PGD in action: a single cell is being removed from the embryo so it can be sent off and biopsied

In the case of testing for a genetic condition, a marker specific to the condition and the couple is developed prior to testing. This can then be used to specifically pinpoint any embryo that contains the gene disorder in question. In the case of a recessive condition, 2 copies of the gene disorder are required to exhibit the disease, and if only 1 is present then the embryo is considered to be a “carrier”. With dominant conditions, then the presence of just 1 copy will cause the disease to be exhibited. Therefore, a full genetic consultation is required prior to undergoing a single gene disorder PGD case.

PGD involves several steps:

  • the creation of an embryo via IVF (using ICSI for single gene disorders)
  • the removal of one or two cells from the embryo versus possible polar body or trophectoderm biopsy if appropriate
  • the genetic testing of these cells for specific genetic conditions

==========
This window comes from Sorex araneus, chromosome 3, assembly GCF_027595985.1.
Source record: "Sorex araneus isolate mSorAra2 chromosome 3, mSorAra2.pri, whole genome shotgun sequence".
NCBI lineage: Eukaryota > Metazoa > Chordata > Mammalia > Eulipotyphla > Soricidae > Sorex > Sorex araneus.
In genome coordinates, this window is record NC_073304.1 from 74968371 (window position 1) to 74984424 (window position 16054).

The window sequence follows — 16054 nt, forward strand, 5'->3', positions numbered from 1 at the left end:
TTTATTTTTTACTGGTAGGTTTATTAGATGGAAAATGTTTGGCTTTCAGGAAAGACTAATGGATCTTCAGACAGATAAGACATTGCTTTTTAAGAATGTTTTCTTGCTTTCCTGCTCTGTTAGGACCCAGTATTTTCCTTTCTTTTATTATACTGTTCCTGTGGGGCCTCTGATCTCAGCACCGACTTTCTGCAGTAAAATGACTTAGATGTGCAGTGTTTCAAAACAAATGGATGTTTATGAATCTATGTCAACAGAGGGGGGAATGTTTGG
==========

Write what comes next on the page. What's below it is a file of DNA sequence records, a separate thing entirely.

• the subsequent transfer of unaffected embryos to a woman’s uterus

After removing a single cell from the embryo, the cell is either fixed onto a microscope slide or frozen in transport media before being shipped to a reference laboratory for analysis. This will then give us a picture of the chromosomal content of the embryo, and in conjunction with the embryo development score, the ability to predict more easily which embryos should be transferred during the cycle.

What is PGD used for?

Currently, PGD can be used for four different types of abnormalities:

  • single gene defects which cause disorders such as Cystic Fibrosis or Huntington’s disease
  • numerical chromosomal abnormalities (aneuploidy) which cause disorders such as Down syndrome (an extra chromosome 21) or Turner’s syndrome (females with one X-chromosome instead of two)
  • Structural chromosomal abnormalities such as various forms of translocations.
  • Gender selection / family balancing

Who may want to use PGD?

PGD can be used by both fertile and infertile couples. Couples who are carriers of a familial single gene disorder may wish to access PGD to have children without the particular genetic disorder. PGD for aneuploidy screening can also be used for couples who are having trouble conceiving, and it is also useful for couples who have suffered from repeated miscarriages. It may also be recommended for older patients in whom we know that the aneuploidy rate can be increased.

What are the potential benefits of PGD?